My son grew and grew. So he outgrew his bed. Or his feet began to push against the foot of the bed. Apparently people who are 6 feet and taller (or longer when they lie down!) just let their feet hang out over the end of the bed. So we needed to make a bed where my son could let his feet hang out over the bed. We haven’t asked if his growth spurt would reach those long proportions. Meanwhile he has dismantled his bed – with my help and was set up to occupy the floor. Which worked fine till his eating in bed habit brought ants into this bed.
Images above – my list of timber sizes/ cut sizes, the routered slot for the slats, the slats.
So a new bed was on the cards. A good project for the father-son duo to do something together. The bed took six months – as these projects do. Many trips to Bernie Cook, our local timber merchant, a lot of laughter. I had settled on Tassie Oak to build this project – a local hard wood. I was to discover later that ‘tassie oak’ was just a throw away name for any construction hard wood that arrived at the timber mill. Worked for me. Only this particular hard wood was brittle – which causes a bizarre chipping of the edges with the slightest tap.
Testing the fit of slats into routered slots.
Clamps for the shorter side, tie-down straps for the longer side. Glued joints left for 24 hours to dry.
Every project has to generate infrastructure – as every good economist knows. This is how you build a great nation. Or workshop. I only added a relatively inexpensive Orbital sander ($45) through this project.
The images below are of the final phase of the assembly of the Bed and the final resting place of this piece. My son is behind the camera. He helped with the sanding, and drove me to the hardware stores – three times. The last trip was to pick up the hessian straps which we had left behind on the previous trip.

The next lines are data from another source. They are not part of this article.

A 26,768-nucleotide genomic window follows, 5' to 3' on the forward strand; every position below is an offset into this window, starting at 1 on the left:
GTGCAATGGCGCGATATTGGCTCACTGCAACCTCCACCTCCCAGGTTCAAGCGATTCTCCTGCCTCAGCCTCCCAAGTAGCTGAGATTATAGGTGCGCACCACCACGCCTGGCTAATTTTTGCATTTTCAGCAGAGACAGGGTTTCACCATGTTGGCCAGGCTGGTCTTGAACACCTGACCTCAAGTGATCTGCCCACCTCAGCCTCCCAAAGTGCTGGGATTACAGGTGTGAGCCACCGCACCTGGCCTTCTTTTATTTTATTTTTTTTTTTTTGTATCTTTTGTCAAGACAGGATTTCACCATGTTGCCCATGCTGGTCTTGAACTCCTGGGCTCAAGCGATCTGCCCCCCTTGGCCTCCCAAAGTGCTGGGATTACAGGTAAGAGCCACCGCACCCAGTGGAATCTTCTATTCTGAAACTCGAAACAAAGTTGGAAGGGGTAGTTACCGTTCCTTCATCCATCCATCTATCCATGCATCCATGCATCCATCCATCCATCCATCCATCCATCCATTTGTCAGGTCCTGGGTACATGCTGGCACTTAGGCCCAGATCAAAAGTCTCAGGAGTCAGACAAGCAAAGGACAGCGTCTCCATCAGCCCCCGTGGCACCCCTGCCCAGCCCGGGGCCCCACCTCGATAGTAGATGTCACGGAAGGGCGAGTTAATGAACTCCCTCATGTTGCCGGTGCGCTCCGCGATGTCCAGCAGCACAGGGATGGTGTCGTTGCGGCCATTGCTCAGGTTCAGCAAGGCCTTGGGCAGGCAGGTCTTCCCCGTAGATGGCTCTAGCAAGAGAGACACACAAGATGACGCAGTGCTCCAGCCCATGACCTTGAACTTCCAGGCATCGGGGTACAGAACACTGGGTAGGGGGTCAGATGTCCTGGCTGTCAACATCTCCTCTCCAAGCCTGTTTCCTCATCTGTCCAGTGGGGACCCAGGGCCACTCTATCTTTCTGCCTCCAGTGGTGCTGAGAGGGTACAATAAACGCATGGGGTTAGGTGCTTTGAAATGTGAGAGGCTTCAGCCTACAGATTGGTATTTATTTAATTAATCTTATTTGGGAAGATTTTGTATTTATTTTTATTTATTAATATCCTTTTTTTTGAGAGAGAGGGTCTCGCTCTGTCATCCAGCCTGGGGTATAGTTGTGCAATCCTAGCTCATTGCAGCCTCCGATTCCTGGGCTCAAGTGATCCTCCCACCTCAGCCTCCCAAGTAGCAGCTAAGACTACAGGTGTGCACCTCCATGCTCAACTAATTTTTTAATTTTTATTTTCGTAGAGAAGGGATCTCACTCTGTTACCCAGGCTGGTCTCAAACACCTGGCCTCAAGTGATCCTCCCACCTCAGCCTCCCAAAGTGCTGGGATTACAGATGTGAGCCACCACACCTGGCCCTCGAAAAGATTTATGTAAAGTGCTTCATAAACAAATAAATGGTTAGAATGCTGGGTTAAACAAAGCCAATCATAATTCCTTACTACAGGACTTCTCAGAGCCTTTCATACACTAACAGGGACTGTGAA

Setting slats, to staple on straps.
Slats and straps before I turned them the right side up.
This was me doing a classic slatted structure – I am now interested in exploring slatted structures as a way to make more pieces. Possibly a sofa, a couch, a chair perhaps. I have also recently participated in the dismembering of an antique Chinese table. There were some interesting details there, both of the flow of the legs and the intricacy of the joinery. Details I wish to pursue possibly alongside the Japanese joinery book that is sitting on my table. Maybe “slatted-constructions” is a name worth exploring through making projects. And their allied infrastructure development agendas.
The bed in the room. Corner Details.
My son is doing Photography in school – so the images below explore close ups and depth of field.